Wednesday, 28 May 2014

Ralph Thoresby School Poetry Slam

Sally Andrews writes:

Thursday 8 May saw the culmination of the work in poetry workshops led by Michelle Scally Clarke at an evening poetry ‘slam’ for the newly-formed poetry group called 'Own Your Words'.  City of Leeds young poets were also invited to share in a second opportunity to perform, a really good development in our on-going poetry support work now with nine local schools.

Supported by funding from Arts@Leeds and Wade’s Charity, this new partnership has generated a lot of interest.  As Ralph Thoresby’s headteacher Will Carr commented: “..our newly formed poetry group gave a stunning performance as part of Headingley Litfest. Some extraordinarily mature poetry from a relatively young group of students.”

Support came from Sai Murray, performance poet/coach as well as Brendan Duffy on the saxophone and Junior Willocks on keyboards.  Young people, some initially shy, were encouraged to go up on stage with poetry they had written about their own lives, feelings, experiences.  Many adults would be terrified at that!

Pupils’ comments, both on stage and in the audience, include:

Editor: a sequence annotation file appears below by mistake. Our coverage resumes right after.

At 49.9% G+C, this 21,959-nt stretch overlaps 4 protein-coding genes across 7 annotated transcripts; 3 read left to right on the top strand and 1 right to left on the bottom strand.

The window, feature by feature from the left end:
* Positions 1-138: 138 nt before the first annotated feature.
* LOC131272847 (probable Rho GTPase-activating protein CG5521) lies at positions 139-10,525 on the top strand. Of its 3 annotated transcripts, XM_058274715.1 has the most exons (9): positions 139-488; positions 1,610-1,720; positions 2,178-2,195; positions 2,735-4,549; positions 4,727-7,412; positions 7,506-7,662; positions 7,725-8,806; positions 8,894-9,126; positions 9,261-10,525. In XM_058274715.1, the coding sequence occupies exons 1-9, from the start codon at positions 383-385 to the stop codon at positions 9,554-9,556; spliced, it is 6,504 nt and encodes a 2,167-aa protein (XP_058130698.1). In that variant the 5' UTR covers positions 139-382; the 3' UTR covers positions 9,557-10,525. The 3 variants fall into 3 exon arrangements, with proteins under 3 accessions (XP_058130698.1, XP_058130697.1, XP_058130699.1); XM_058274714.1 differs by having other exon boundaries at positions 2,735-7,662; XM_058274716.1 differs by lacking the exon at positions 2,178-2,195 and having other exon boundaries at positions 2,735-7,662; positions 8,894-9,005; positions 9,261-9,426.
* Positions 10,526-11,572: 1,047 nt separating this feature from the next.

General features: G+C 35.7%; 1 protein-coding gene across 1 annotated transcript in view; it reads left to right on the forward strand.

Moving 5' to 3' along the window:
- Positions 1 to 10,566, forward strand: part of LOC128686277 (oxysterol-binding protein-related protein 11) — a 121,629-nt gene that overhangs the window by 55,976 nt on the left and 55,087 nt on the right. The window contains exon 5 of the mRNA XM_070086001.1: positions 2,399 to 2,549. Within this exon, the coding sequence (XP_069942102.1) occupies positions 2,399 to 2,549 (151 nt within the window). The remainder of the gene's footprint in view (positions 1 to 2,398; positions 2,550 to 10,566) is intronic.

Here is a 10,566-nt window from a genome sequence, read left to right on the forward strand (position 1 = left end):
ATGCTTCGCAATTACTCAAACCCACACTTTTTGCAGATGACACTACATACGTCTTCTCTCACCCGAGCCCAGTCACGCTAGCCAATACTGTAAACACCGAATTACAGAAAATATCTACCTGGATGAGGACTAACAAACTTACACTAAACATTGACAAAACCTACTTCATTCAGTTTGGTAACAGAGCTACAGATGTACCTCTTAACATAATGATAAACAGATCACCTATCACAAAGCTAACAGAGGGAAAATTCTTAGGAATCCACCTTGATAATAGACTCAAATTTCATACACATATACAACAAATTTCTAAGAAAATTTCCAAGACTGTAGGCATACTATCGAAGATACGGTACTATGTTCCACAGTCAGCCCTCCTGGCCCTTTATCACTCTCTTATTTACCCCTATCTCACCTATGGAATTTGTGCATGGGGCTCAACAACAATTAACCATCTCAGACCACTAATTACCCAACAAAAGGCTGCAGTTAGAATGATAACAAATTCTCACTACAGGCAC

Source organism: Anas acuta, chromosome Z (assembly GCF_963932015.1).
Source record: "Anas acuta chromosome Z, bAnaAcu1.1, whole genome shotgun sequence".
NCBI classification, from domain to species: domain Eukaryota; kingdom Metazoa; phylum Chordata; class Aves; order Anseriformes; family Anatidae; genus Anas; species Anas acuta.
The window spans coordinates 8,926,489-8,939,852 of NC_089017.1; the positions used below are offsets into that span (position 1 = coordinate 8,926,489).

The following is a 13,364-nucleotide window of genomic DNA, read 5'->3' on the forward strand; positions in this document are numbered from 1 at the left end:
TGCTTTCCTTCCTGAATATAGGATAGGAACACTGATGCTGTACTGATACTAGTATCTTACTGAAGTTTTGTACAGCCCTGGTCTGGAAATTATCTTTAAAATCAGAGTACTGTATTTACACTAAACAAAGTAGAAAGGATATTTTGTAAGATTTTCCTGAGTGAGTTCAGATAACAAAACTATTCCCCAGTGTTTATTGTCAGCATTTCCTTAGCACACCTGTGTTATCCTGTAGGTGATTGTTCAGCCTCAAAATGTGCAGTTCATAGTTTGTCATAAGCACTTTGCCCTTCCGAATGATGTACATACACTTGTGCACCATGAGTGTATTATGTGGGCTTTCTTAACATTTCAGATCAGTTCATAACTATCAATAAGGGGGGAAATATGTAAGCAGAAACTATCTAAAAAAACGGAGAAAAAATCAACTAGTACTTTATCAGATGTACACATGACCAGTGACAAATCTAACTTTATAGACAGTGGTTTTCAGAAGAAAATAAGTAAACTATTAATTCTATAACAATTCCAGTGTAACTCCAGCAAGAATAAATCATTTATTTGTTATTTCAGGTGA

"The event really improved my confidence and made feel talented." 

 "It was great fun performing and even better getting to watch the others perform." 

“Fantastic! Really good and very proud of my friends!!!!! AMAZING!!!”

.. and a parent was keen to let us know that it was
“Very enjoyable, so impressed with the talent and enthusiasm of the staff and pupils of Ralph Thoresby and City of Leeds school. Brilliant.”  

Michelle firmly believes, as does LitFest, that:
“Spoken word has a great impact with the students - it is a great way to begin creative writing and free writing; it allows you to speak to the page, it allows your voice to be owned and heard, it allows for writing and literature and language to be enjoyed first then learnt. It allows for praise and for people to see the truth of you. These pupils humble and inspire me with their stories, poems and songs and I have no doubt that all will continue to perform, write and grow.”

Perhaps the final comment on the work should go to Tom Stubbs, the organising teacher at Ralph Thoresby:  “For me, I would just like to say that this whole event has helped some of the most cripplingly-shy students realise that they have a voice and that people want to listen to them.  It has opened other members of staff's eyes to new approaches to the teaching of writing and I would love to be involved in some form again in the future.”

We hope so too.

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